The Occupational Health and Safety Administration is likely to face difficulty enforcing President Joe Biden’s COVID-19 vaccine mandate and may have to rely on publicly shaming companies, a tactic popularized during the Obama era.
Biden called on OSHA last week to develop an Emergency Temporary Standard that would require employees at companies with 100 or more workers to be vaccinated or be tested once a week. Employers could face fines up to $14,000 per violation.
“The mandate affects somewhere between 80 million and 100 million workers, and just because of the large numbers of employers, that would make enforcement a bit tricky,” said Ian Carleton Schaefer, chairman of New York employment and labor law at the law firm Loeb and Loeb.
OSHA traditionally relies on complaints filed by employees in determining which companies to inspect. However, OHSA usually will not investigate until multiple complaints are filed.
“One big challenge for enforcing OSHA mandates is the fact that OSHA as an agency is historically very underfunded and very understaffed,” said Jennifer Shinall, a professor of law at Vanderbilt University.
Shinall also noted that employees can only file complaints under OSHA. They cannot file lawsuits against employers for violating OSHA rules, as they can under many other federal laws.
Another method of enforcement would entail a registry in which companies would have to report the number of employees vaccinated and tested regularly. OSHA could then target the companies that did not comply or were slow to comply. But no such registry exists at the federal level, and setting one up could entail many difficulties.
“It would be pretty burdensome for the government to set up that kind of registry, and then we’ll get into all kinds of privacy concerns on the part of employees,” Schaeffer said. “So that’s a very big question mark that’s still out there.”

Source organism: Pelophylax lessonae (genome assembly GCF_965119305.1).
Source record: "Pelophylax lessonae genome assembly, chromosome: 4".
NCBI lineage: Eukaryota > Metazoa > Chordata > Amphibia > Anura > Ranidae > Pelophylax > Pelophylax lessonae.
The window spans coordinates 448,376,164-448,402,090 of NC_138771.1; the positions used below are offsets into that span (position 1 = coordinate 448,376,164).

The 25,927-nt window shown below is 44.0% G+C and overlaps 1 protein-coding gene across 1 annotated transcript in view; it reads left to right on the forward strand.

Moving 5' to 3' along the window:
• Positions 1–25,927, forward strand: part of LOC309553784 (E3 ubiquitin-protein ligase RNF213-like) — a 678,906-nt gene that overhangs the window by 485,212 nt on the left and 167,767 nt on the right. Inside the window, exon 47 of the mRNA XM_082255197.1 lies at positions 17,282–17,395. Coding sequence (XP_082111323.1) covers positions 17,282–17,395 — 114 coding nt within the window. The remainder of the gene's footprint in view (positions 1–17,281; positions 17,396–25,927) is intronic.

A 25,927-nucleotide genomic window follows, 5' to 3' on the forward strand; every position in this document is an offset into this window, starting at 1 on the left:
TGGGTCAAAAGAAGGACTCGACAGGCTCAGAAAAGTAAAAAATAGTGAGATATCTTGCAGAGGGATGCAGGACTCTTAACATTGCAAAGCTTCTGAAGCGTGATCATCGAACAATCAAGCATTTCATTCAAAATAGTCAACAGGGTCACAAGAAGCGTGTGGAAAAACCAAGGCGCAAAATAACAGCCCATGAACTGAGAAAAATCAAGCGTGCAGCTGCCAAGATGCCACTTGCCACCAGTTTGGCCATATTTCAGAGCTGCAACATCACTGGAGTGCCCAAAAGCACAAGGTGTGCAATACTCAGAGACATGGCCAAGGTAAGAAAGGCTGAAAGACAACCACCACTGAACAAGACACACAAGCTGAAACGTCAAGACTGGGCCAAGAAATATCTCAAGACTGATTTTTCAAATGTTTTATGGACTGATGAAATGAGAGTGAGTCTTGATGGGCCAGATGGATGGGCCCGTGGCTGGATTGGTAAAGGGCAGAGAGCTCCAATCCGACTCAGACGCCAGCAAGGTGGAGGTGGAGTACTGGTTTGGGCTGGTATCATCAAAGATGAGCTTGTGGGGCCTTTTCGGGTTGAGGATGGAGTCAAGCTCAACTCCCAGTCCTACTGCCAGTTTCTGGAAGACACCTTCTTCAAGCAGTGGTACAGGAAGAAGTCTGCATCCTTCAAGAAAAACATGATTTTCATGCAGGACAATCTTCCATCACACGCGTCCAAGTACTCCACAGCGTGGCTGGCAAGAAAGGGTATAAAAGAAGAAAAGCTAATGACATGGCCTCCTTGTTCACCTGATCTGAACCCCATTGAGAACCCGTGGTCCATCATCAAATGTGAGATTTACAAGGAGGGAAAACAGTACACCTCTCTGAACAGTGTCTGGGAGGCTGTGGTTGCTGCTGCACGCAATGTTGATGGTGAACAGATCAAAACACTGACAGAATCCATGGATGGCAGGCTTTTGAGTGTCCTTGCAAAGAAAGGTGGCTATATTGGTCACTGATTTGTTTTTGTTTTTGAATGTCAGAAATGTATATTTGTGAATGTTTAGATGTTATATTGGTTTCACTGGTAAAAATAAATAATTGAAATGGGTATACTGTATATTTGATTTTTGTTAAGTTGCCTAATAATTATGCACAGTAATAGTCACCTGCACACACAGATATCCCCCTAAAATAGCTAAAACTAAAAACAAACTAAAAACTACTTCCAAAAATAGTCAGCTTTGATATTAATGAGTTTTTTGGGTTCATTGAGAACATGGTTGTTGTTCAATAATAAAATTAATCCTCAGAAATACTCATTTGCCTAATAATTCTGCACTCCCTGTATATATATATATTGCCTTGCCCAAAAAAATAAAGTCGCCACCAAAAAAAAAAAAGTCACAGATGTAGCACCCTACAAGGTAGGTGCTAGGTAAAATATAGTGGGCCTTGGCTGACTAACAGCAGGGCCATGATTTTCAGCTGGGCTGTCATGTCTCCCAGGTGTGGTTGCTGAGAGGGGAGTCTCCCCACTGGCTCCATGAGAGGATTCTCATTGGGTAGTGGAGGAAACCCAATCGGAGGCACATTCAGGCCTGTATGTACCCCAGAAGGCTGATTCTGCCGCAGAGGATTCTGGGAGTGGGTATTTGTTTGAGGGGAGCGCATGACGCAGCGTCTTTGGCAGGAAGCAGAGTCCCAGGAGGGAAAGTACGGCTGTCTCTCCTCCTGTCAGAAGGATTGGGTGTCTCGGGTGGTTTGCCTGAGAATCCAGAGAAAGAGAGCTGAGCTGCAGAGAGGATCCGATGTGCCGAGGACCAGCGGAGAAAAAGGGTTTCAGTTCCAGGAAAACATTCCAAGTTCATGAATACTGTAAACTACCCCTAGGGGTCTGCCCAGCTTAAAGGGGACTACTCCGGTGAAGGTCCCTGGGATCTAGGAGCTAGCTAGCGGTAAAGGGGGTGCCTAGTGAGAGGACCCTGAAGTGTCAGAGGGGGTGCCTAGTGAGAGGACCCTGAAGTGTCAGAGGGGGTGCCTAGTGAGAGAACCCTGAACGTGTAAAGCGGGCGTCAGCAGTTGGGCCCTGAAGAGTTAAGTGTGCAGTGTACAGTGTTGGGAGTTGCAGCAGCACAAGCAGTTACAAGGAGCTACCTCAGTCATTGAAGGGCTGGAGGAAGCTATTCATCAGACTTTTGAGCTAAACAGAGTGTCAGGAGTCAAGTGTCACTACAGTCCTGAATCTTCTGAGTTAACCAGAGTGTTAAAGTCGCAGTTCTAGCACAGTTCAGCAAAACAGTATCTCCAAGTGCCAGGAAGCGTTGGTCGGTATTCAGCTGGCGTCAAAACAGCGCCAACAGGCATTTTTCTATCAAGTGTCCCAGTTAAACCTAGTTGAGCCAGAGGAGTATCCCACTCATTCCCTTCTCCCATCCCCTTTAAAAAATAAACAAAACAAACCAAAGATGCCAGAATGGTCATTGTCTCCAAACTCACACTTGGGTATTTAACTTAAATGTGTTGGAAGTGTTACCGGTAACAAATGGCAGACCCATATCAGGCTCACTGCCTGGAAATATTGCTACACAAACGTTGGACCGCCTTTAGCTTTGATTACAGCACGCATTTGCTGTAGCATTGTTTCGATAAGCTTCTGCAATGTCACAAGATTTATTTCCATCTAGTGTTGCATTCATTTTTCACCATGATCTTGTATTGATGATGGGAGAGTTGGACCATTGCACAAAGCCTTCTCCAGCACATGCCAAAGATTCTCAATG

Shinall said OSHA could lean on state and local health departments in order to create such a registry, but that would likely be met with resistance.
“To the extent that states are opposed to these mandates, then that’s going to be very difficult to do,” Shinall said.
Perhaps OSHA’s best option is “public shaming.” During the Obama administration, OSHA pursued a strategy of using press releases to shame companies that incurred the highest levels of OSHA fines, usually $40,000 or more.
“Since this mandate is a highly symbolic action by the federal government, I think the most promising mechanism through which this mandate will work … is through public attention or public shaming,” Shinall said.
A study by Matthew Johnson, a labor economist at Duke University’s Sanford School of Public Policy, found that a single OSHA press release about one company would improve compliance from similar companies. Johnson estimated that OHSA would need to conduct over 200 inspections to achieve the same result as it did with a single press release.
OSHA enforcement of the vaccine mandate depends on the ETS being upheld by federal courts. OSHA has not yet issued the ETS, and its timeline for doing so is not known.
“The bottom line is that OSHA’s record with regard to Emergency Temporary Standards that are challenged in court is not a good one,” said Baruch Fellner, an active retired partner with the law firm Gibson, Dunn, and Crutcher. “It is a very, very high bar with respect to promulgating an emergency temporary standard. And that’s probably the principal difficulty that OSHA has.”
OSHA issued eight ETSs between 1971 and 1983, according to the Government Accountability Office. Federal courts invalidated or stayed five of those orders. Because of the legal difficulties involved with an ETS, OSHA did not issue another one until June of this year, when it issued COVID-19 safety regulations for healthcare providers.
Republican Govs. Kristi Noem of South Dakota, Ron DeSantis of Florida, and Brian Kemp of Georgia have already threatened to challenge the vaccine mandate in court.